I started writing chapter summaries and post them online just to make myself read it carefully. To write a summary I need to make sure I actually understand everything I read and not skip stuff when it gets difficult. As it turns out I understand this book just fine the first time through (well, with ample help from a kanji dictionary). To write the summaries I need to go back and reread each chapter all over again, and that makes reading it very slow and not much fun. I spend ages with this book, in other words, for little benefit.
And this book isn't really good enough to warrant all this effort. I mean, it's not nearly Dan Brown-level of bad (nobody has yet escaped from tall masochistic albino cultist hitmen by hiding in an Swiss bank's armored truck driven by the bank president1) but it's not exactly an immortal classic either. This is meant to be a quick, fun read on your daily commute. You're not supposed to reflect deeply on the characters or the story. When I have to go through each chapter twice to catch every last word and grammar point it turns from light entertainment into a tedious slog. Not fair to the book, and no fun for me.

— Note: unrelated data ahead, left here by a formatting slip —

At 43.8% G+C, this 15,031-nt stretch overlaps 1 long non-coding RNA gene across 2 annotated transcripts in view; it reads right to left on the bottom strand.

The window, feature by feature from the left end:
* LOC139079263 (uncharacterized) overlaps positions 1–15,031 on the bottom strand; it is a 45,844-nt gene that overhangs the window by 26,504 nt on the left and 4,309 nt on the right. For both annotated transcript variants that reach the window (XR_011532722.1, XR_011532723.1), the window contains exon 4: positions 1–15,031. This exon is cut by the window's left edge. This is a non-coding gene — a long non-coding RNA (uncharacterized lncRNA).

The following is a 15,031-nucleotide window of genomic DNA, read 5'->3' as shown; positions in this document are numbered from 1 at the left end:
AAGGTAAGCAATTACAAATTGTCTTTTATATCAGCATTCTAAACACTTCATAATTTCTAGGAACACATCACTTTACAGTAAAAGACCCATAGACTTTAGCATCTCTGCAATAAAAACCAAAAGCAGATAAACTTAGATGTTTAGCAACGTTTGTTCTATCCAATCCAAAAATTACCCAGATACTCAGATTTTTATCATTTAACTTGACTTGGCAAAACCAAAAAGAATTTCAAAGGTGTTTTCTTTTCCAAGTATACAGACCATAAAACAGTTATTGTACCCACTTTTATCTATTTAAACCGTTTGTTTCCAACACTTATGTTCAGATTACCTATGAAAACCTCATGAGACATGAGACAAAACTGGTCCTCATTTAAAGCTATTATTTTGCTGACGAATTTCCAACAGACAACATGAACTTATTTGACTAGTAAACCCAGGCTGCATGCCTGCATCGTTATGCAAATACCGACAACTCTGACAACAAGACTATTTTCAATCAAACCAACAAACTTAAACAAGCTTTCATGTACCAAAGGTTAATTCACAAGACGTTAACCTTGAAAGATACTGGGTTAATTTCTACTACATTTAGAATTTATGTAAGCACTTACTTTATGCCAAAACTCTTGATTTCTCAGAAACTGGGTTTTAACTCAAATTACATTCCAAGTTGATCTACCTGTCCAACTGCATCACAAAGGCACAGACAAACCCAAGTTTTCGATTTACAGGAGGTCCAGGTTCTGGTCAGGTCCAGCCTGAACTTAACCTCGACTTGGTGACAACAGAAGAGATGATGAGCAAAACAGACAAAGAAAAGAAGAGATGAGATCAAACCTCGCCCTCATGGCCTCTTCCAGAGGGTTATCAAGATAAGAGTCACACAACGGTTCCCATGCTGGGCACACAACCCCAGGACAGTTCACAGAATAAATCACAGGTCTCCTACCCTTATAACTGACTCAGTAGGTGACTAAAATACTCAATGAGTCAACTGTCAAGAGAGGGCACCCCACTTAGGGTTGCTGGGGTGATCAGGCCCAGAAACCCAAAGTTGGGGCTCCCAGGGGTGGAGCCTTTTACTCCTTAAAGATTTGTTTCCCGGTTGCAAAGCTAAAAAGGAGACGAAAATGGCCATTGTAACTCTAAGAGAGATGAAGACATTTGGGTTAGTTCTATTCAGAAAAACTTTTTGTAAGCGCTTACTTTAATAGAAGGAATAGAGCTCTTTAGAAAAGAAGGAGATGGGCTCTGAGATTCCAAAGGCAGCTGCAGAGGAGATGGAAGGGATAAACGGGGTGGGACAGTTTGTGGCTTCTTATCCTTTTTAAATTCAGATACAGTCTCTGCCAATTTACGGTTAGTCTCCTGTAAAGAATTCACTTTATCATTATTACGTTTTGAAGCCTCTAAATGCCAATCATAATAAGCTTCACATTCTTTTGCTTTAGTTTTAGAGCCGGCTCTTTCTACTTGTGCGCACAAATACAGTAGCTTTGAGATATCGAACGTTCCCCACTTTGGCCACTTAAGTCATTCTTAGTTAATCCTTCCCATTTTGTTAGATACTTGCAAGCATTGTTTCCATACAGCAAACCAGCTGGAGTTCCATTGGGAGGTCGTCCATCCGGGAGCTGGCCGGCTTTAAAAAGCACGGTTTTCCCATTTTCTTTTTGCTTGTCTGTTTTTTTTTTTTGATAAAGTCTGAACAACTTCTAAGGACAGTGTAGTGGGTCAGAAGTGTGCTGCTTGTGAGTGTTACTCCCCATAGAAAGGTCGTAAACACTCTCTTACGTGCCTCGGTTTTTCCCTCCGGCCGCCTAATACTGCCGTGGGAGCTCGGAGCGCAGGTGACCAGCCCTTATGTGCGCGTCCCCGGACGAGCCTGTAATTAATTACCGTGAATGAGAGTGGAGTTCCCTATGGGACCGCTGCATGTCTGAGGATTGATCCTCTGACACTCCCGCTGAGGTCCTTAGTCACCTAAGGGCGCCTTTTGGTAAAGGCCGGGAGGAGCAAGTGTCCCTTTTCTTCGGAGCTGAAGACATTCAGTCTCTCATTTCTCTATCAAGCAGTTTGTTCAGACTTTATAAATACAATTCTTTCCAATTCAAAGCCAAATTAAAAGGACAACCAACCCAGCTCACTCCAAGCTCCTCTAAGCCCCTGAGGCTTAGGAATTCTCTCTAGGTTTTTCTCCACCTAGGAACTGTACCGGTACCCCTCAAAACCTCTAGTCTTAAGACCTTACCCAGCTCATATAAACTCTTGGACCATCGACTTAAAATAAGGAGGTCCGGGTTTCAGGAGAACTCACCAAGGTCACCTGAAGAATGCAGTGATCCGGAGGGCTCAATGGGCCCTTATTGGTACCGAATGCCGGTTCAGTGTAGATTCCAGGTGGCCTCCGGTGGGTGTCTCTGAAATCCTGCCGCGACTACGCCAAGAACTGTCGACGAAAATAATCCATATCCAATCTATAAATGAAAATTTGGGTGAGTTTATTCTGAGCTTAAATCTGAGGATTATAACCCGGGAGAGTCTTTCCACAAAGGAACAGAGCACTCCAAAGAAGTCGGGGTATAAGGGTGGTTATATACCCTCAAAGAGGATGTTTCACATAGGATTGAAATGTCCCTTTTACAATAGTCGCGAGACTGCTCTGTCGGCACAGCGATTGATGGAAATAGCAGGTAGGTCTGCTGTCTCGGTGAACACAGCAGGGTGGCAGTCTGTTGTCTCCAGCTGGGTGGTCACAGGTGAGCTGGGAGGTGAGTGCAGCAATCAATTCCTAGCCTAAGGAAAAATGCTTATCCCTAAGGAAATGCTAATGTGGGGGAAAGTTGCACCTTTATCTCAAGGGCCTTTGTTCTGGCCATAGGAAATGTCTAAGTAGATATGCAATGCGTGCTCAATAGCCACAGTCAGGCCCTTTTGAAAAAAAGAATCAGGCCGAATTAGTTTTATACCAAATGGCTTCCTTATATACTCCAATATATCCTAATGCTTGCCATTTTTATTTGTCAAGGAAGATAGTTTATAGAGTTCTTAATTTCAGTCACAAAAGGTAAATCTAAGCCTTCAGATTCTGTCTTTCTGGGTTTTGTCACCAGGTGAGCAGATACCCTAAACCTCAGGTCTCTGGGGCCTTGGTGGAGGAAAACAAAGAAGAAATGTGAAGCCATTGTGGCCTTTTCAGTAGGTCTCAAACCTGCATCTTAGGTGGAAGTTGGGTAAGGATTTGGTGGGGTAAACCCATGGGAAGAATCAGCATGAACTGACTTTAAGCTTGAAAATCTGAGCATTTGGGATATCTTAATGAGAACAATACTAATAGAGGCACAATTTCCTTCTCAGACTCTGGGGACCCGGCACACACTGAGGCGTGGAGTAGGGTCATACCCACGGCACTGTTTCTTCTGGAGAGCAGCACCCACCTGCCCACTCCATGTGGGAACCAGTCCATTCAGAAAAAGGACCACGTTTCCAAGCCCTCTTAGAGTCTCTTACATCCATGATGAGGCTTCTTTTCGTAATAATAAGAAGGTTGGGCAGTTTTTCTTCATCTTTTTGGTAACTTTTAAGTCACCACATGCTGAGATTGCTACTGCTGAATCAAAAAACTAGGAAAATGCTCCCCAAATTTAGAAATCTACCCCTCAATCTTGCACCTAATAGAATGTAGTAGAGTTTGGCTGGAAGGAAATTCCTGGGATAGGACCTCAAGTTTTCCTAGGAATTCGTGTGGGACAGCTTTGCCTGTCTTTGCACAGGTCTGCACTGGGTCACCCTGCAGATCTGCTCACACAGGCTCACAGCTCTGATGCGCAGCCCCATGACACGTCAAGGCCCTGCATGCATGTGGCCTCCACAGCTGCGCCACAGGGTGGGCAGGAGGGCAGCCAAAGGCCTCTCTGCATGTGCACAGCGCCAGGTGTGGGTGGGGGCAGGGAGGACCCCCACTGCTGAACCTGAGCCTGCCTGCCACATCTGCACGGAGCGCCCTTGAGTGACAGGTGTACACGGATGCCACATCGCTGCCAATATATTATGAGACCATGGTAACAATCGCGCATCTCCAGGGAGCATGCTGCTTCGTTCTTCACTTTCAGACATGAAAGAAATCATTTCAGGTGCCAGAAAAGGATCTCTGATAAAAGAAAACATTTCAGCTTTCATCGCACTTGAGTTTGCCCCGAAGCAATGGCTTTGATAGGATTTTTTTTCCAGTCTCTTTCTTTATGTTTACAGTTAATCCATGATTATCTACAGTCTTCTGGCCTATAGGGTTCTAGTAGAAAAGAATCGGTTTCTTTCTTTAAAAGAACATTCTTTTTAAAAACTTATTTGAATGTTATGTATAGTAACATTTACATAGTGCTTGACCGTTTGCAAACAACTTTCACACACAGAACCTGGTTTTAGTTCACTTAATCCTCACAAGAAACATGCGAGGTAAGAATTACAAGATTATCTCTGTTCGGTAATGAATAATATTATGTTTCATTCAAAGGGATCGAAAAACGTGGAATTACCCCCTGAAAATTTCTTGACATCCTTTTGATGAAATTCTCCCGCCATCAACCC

So, from now I just read it through and enjoy the story for what it is. I'm piling up more Japanese-language books than I have time to read already, so I'll have no trouble finding something else once I'm done with this. Miyabe has a five-volume series on a copy-cat murder (模訪犯, Mohōhan) that Ritsuko is reading right now; that shouldn't take me more than, oh, three or four years to finish...
#1 Please - you write a serious, vaguely believable thriller, like John Grisham or Miyki Miyabe; or you do a lighthearted, over-the-top romp, like the Bond movies. You can't do over-the-top and serious at the same time. Doesn't work. I don't normally stop reading books partway through, but that armored-car scene is where I made a rare exception and gave up.